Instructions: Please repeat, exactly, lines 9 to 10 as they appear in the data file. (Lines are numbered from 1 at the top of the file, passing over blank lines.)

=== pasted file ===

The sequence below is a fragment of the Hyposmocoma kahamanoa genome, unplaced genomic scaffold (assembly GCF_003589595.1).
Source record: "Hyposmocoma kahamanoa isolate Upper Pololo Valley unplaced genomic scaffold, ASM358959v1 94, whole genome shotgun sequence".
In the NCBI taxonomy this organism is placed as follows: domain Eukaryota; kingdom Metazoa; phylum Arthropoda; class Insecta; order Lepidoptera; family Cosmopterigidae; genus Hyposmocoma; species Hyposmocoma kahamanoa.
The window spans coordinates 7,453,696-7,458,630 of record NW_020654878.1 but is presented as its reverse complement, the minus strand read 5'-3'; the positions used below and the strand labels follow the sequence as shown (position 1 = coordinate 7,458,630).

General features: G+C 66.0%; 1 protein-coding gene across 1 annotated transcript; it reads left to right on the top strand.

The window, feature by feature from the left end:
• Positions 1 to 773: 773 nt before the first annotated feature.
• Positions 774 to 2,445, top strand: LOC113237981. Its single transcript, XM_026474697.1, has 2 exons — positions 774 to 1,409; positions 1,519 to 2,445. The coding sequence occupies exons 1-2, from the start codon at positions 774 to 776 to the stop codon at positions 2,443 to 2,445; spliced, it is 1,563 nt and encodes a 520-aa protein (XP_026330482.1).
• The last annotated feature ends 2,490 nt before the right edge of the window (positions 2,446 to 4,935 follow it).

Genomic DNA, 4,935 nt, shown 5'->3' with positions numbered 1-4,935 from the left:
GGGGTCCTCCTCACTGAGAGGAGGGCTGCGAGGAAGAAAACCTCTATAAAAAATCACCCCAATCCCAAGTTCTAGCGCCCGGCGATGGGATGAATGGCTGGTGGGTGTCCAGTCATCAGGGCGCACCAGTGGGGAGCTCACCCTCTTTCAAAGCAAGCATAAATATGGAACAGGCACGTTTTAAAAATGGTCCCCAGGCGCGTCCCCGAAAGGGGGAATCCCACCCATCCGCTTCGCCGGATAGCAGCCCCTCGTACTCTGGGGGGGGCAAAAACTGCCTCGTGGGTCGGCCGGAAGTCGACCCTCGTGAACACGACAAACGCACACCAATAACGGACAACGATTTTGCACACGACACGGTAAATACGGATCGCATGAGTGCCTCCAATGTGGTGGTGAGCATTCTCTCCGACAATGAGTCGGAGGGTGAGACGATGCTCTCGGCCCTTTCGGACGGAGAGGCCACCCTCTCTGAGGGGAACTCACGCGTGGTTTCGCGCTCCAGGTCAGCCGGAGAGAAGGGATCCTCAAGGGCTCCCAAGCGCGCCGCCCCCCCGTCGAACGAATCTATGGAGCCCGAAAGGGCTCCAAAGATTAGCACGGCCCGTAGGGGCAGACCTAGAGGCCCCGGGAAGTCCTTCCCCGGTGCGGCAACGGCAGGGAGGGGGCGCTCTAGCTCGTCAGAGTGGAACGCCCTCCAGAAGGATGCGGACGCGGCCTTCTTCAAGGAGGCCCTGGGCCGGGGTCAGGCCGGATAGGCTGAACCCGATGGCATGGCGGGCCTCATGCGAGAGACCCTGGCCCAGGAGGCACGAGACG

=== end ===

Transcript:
• The last annotated feature ends 2,490 nt before the right edge of the window (positions 2,446 to 4,935 follow it).

Genomic DNA, 4,935 nt, shown 5'->3' with positions numbered 1-4,935 from the left: